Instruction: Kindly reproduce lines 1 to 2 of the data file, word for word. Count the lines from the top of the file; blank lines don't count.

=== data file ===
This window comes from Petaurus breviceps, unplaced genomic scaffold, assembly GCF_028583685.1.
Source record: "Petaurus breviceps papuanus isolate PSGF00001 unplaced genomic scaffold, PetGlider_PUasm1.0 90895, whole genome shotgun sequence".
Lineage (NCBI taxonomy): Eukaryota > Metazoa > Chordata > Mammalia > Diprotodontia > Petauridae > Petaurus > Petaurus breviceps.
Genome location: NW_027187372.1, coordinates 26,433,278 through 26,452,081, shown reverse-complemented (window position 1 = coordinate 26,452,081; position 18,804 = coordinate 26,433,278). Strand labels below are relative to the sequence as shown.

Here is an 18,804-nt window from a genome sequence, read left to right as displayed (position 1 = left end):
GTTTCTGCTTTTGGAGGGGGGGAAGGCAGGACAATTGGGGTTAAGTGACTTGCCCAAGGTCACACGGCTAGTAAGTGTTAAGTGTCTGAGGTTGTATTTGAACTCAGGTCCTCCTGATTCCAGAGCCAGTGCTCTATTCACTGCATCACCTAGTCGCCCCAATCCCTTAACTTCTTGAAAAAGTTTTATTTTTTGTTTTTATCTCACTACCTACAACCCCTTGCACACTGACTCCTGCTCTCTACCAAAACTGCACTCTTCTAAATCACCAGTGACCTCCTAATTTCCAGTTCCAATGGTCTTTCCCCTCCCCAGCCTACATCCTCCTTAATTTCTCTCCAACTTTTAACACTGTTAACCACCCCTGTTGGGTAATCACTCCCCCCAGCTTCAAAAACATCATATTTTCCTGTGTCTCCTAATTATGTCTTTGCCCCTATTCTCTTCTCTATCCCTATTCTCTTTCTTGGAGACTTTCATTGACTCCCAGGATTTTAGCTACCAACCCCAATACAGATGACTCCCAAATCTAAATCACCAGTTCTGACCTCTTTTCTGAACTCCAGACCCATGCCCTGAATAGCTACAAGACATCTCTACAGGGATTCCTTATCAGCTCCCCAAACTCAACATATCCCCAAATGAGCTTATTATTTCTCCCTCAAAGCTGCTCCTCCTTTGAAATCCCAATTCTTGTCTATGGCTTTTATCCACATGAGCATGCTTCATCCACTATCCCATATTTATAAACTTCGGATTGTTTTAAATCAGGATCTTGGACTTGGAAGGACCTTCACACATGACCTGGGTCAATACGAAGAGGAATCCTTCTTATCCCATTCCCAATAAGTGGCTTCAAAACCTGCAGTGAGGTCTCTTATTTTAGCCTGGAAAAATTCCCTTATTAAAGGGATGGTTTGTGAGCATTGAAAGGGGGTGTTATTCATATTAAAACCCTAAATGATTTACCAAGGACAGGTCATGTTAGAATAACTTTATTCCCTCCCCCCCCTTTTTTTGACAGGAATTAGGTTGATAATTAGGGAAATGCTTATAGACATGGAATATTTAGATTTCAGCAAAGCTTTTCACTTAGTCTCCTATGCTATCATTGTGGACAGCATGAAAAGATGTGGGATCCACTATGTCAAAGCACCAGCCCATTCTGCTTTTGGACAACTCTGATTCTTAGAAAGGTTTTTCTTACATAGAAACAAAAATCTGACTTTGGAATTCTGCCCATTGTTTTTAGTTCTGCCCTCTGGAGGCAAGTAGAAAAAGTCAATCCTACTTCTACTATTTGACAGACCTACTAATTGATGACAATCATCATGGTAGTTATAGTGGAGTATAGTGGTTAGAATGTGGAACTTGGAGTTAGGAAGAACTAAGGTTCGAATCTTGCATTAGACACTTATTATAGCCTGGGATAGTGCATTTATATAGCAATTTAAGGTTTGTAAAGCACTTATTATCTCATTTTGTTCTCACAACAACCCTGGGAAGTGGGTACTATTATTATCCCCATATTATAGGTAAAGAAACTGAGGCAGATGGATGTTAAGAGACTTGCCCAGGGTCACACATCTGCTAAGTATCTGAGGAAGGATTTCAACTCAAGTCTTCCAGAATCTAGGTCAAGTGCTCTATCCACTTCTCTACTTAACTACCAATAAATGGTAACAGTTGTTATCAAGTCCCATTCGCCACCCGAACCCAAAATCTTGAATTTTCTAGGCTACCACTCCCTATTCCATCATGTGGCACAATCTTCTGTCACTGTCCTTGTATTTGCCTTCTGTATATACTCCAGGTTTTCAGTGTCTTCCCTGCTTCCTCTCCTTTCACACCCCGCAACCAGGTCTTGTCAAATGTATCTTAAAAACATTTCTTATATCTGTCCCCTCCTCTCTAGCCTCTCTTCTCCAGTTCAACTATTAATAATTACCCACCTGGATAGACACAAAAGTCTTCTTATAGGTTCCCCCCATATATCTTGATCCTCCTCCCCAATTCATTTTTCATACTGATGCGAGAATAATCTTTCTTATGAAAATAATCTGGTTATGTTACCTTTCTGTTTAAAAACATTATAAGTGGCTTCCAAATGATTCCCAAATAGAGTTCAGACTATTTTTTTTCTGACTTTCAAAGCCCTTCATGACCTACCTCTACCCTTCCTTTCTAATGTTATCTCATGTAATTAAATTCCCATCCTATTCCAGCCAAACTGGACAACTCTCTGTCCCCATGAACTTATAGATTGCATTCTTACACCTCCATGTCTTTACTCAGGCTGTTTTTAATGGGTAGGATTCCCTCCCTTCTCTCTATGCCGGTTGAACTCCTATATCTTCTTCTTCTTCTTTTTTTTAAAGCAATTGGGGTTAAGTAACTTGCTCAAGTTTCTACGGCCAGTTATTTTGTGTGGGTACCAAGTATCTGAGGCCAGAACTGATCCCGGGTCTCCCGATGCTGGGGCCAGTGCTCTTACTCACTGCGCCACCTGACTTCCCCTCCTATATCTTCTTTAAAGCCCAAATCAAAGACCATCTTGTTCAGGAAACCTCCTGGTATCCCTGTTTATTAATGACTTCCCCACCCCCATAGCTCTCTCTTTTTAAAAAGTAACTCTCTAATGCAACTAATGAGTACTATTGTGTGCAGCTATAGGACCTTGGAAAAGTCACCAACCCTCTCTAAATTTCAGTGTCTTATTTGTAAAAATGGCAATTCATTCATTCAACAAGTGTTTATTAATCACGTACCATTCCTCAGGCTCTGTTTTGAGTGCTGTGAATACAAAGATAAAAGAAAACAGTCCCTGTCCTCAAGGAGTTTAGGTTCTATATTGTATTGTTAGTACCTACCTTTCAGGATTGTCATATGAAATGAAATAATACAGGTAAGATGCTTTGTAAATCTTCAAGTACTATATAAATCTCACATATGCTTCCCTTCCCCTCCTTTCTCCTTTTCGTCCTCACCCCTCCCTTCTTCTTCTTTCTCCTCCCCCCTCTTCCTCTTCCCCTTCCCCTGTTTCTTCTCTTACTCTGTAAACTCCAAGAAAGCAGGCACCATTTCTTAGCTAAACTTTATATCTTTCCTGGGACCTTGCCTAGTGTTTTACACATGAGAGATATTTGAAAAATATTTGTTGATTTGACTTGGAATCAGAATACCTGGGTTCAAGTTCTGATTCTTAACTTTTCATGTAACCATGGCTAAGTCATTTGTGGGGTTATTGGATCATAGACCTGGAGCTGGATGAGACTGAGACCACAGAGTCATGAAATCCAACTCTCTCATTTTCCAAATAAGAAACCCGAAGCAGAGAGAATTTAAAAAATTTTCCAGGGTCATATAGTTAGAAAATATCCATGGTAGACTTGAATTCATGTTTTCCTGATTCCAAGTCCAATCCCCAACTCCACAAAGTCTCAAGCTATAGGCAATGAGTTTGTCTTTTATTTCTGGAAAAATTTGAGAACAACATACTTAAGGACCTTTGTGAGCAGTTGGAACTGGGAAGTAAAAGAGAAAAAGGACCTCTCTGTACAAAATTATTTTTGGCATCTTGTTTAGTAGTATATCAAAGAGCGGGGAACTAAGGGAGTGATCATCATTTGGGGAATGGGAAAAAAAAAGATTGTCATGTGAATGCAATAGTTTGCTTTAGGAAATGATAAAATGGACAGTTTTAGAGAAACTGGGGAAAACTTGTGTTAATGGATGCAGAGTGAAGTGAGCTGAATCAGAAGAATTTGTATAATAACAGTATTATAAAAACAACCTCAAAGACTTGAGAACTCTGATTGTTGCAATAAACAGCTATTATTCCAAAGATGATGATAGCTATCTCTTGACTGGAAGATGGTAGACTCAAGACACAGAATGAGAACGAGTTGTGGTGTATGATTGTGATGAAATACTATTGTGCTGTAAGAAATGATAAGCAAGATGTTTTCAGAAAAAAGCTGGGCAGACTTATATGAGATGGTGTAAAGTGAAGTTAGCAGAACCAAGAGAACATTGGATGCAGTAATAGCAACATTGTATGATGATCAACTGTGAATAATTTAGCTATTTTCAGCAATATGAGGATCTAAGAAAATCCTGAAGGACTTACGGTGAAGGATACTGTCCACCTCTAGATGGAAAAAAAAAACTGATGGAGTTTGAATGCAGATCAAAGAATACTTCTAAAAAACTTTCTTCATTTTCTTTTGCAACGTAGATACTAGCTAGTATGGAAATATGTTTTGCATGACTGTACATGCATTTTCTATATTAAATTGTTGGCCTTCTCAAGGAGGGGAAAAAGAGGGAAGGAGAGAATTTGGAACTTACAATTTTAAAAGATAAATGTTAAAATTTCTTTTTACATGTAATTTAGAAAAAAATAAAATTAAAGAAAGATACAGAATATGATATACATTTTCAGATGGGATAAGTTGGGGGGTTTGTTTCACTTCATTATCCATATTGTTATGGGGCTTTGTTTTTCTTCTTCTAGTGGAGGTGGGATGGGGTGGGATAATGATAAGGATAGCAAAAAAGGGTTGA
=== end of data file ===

This window comes from Petaurus breviceps, unplaced genomic scaffold, assembly GCF_028583685.1.
Source record: "Petaurus breviceps papuanus isolate PSGF00001 unplaced genomic scaffold, PetGlider_PUasm1.0 90895, whole genome shotgun sequence".